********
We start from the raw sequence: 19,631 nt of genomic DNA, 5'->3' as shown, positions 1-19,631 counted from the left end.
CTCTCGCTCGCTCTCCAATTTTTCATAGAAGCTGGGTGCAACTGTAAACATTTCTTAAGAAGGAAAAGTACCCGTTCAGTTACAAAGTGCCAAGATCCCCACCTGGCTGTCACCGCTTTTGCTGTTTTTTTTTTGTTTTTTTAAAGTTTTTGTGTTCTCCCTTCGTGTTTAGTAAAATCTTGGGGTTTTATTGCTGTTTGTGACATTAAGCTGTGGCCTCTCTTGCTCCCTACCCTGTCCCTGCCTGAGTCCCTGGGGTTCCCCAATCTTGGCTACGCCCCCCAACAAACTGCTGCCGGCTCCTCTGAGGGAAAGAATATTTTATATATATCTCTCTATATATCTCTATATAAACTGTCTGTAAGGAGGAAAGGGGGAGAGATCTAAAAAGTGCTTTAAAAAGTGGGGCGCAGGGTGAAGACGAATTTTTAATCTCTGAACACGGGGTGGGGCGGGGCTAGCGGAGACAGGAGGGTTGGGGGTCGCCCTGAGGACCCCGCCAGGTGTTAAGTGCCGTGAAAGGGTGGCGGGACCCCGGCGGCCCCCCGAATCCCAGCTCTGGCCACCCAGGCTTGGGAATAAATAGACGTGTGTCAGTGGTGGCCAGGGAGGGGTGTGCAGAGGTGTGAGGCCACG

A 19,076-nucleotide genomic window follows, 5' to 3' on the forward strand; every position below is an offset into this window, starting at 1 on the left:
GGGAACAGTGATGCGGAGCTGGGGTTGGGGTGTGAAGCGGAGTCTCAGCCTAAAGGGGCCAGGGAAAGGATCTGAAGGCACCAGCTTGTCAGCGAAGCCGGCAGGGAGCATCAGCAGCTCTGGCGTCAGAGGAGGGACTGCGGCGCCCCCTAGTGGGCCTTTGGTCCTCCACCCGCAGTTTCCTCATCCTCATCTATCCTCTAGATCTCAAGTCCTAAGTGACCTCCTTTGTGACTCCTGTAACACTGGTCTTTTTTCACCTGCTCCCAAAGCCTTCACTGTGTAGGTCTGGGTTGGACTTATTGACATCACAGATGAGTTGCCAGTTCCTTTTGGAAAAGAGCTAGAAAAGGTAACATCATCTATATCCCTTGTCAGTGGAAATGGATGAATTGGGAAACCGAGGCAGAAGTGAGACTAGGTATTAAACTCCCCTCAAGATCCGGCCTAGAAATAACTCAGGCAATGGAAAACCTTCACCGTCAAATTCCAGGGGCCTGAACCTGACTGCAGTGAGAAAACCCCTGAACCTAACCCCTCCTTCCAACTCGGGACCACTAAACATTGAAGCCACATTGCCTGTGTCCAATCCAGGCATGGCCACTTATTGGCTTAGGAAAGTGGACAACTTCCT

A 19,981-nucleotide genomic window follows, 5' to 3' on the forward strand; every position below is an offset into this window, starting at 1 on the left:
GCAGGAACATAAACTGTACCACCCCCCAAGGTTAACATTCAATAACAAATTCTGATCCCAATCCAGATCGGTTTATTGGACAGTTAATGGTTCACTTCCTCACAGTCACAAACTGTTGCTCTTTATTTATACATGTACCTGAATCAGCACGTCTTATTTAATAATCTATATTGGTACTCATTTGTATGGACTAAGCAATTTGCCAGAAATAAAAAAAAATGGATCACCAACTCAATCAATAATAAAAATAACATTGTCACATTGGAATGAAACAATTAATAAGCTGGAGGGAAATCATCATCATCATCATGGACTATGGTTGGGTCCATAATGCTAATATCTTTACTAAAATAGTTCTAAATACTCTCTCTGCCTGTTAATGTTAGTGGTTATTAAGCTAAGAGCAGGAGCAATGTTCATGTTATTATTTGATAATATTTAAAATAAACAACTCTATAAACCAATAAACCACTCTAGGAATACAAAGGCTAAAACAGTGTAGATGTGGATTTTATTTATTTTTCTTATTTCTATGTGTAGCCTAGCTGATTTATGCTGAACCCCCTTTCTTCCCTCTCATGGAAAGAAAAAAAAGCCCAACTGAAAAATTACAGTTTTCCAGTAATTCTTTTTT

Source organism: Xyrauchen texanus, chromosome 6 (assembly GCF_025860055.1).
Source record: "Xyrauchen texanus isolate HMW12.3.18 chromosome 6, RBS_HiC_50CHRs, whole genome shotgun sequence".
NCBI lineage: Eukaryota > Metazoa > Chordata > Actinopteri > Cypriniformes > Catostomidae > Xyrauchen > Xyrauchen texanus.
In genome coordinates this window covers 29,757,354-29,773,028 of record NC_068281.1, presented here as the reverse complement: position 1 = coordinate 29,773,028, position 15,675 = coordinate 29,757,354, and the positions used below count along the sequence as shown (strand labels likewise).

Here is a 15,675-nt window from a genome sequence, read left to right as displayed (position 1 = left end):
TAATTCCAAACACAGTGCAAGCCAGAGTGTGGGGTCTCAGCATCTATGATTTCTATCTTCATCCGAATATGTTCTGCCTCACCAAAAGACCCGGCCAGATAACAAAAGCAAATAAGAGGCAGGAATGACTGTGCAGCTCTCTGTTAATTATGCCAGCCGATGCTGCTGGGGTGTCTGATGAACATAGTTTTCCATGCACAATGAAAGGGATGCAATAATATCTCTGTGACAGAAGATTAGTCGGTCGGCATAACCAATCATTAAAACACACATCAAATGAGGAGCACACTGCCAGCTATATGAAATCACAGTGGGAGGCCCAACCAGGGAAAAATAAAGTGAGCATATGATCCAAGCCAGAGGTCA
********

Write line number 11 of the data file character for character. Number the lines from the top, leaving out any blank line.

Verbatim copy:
Here is a 15,675-nt window from a genome sequence, read left to right as displayed (position 1 = left end):